Post-quake reconstruction: Time to rethink
After the devastating earthquake of April 25, discussions are taking place for reconstruction. This is justified as there are around 300,000 houses either collapsed or partially damaged. The concern here is whether to replace the houses or to build new ones. There is a strong concern over rapid and ad-hoc reconstruction. This sounds logical but we must rethink this carefully. There is strong agreement that the people under the open sky should be given a verdict to their fundamental rights. On the other hand, if we are reconstructing the same card-houses, moreover threat-shelters, the vicious cycles of disasters and impending events would be more catastrophic than this time. As the population goes up, more people would be under threat of increased integrated natural disasters.
Rather than going for modern sophisticated reconstruction in traditional settlements, heritage sites and monumental buildings blending the earthquake and other disaster resistant features along with cultural dimensions may be logical
Most of the houses outside the Kathmandu valley were devastated due to poor workmanship during construction and unnecessary accumulation of mass in upper stories. Why didn’t we think about the loose and organic clay bonded ties between stones? This is the most significant reason for buildings damaged outside Kathmandu valley. In Kathmandu valley, people still stay in houses older than 70 years, constructed from crude clay bricks where mud mortar is the only option to bind and tie the frigid clay bricks. There were several talks regarding ‘urban regeneration’ in star hotels of Kathmandu and donors disbursed dollars for that as well. However, they never reached the affected sites.
The bitter outcome is we lost invaluable monuments and heritages. How indifferently we treated those sites and only eyed the taxes just by displaying them is now well reflected. If we believe that a traditional house within an urban neighborhood stands for more than 70 years even after a strong earthquake with epicenter around 70 km far, it is obvious that we still neglect and endorse the status quo. The codal provision outreach mustn’t be only on the urban nucleus and VIP areas, rather livelihoods should be accounted in parallel stratum so that everyone could survive.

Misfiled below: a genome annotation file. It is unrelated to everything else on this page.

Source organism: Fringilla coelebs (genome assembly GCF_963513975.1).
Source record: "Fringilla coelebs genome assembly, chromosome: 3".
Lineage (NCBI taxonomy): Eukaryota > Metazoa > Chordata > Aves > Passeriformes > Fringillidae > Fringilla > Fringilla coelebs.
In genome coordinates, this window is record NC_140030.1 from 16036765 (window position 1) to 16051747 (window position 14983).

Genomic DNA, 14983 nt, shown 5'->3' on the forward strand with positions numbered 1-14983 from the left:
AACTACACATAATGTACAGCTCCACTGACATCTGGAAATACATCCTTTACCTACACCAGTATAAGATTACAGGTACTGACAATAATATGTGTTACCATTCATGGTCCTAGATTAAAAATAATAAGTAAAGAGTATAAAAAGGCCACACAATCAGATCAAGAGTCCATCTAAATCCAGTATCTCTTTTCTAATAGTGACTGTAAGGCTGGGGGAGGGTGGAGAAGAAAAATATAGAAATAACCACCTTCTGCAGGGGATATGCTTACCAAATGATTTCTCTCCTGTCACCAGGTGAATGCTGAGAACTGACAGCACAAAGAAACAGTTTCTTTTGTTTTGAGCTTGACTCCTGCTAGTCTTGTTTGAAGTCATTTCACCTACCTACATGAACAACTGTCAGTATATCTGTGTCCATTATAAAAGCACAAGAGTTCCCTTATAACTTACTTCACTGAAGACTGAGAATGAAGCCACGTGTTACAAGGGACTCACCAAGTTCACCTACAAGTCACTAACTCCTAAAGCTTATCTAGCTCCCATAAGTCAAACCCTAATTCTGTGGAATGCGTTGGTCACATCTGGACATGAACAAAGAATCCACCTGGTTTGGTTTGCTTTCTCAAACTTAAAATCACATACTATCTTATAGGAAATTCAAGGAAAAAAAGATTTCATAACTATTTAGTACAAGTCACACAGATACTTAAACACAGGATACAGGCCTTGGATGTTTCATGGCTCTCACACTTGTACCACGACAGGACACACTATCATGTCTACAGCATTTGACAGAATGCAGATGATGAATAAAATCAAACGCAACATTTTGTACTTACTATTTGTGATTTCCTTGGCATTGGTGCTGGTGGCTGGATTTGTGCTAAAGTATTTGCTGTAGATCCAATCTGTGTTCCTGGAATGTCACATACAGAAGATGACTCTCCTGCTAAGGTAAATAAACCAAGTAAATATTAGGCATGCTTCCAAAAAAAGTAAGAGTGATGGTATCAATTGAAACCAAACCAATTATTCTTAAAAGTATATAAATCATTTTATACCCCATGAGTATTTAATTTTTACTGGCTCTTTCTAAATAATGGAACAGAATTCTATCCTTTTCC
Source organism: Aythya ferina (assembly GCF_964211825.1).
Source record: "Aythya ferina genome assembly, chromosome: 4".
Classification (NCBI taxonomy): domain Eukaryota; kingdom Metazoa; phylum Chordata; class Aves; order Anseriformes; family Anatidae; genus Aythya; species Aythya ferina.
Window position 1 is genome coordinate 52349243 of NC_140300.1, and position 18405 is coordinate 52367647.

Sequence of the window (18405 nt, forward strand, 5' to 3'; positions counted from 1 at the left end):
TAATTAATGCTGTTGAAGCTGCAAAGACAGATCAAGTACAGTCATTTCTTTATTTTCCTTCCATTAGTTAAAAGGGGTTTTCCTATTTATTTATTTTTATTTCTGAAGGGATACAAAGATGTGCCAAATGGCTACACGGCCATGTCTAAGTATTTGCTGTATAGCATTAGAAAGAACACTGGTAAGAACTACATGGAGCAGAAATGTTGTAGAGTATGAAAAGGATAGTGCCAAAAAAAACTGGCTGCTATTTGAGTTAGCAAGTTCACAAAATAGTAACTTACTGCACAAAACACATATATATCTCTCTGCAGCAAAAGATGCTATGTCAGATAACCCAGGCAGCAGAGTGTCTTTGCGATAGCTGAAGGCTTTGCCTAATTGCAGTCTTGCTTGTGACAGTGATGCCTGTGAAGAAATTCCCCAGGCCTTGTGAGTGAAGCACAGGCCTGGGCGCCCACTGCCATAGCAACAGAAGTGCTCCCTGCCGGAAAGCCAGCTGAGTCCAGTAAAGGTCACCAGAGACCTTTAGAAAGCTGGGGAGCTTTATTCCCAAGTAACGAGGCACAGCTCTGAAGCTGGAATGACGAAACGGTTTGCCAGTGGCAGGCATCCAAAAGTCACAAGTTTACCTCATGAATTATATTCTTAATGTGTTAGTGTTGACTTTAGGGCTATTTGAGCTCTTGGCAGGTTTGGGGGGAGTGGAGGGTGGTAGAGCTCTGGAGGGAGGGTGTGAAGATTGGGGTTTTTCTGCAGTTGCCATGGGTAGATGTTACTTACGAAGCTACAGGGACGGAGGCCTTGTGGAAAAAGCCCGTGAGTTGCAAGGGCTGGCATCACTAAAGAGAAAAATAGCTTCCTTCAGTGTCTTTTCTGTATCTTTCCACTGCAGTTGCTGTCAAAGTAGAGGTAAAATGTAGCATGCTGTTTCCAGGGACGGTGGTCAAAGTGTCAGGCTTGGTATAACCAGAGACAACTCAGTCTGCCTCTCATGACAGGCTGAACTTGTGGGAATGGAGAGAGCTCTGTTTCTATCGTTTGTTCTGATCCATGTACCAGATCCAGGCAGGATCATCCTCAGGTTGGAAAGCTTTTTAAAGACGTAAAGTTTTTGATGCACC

There are several loopholes in reinforced concrete constructions. However, attention should be paid more towards the wiped out traditional/historic settlements and barren villages where only rubble is found these days. While reconstructing, from heritage sites to squatter settlements, now underlying threats are to be researched first. If we consider only earthquake resistant construction and landslide hit areas, we have to bear irreparable loss. Ad hoc reconstruction might invite several such paradigms so that investment would be meaningless and resilience can’t be expected from such hurried efforts. The positive vision of government level responsibility might be effectively implemented for assuring Shelter Policy 2006 as well. If the government could reconstruct all buildings, why not multi-hazard resilient houses then?
However, we are lagging in identifying multi-hazards and effective land use planning is a must for reconstruction as well. The government can develop clustered urban and rural nuclei so that people could stay in relatively safe areas, where amenities would be easily available. This is time to rethink the hedonistic and haphazard constructions in urban as well as rural areas. We should follow the international practice of constructing similar types of houses endorsing revised local cultural dimensions. There are many things to be endorsed from traditional Newari houses (Chhen), rounded houses of mid-hills (Ghumauro dhi) and others. Particularly their components would be instrumental in preserving culture as well as ensuring resilience in the case of disasters.
Now, Nepal is in a phase of implantation of Sendai Framework (2015-2030) which engrosses build-back-better, so this opportunity shouldn’t be missed. As there are no substantial changes during the phase of Hyogo Framework of Action (2005-2015), this is the proper time to invest to assure livelihoods across the country. Onwards, we shouldn’t be messed with response and recovery, rather prevention is the only option to save property and life. Reconstruction framework should be accompanying the existing cultural practices like rebuilding Chhen with earthquake resistant features. Yet, we shouldn’t miss those unique features traditionally practiced, like the wooden bands which performed well during the 1934, 1988 and 2015 earthquakes. If we are thinking of replacing the traditional houses with modern ones, there would be cultural landslides and social dynamics and tourism would be ruined in Nepal.
So, rather than going for modern sophisticated reconstruction in traditional settlements, heritage sites and monumental buildings blending the earthquake and other disaster resistant features along with cultural dimensions may be logical. Rather than ad-hoc construction, the building code improvement, multi-hazard risk mapping, land use planning and zoning could be done before switching to the phase of reconstruction. However, the adobe construction technologies, traditional masonry houses, modern reinforced constructions and similar other types of buildings should be framed under the guidelines of code based practices. Yet, the big ridge in front us is the adequacy and sufficiency of building codes in Nepal. This must be well accounted for before starting reconstruction in devastated areas.
Gautam is an engineer at Center for Disaster and Climate Change Studies Nepal